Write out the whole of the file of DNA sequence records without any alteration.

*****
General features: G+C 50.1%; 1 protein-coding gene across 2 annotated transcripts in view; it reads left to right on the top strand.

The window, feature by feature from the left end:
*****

General features: G+C 50.1%; 1 protein-coding gene across 2 annotated transcripts in view; it reads left to right on the top strand.

The window, feature by feature from the left end: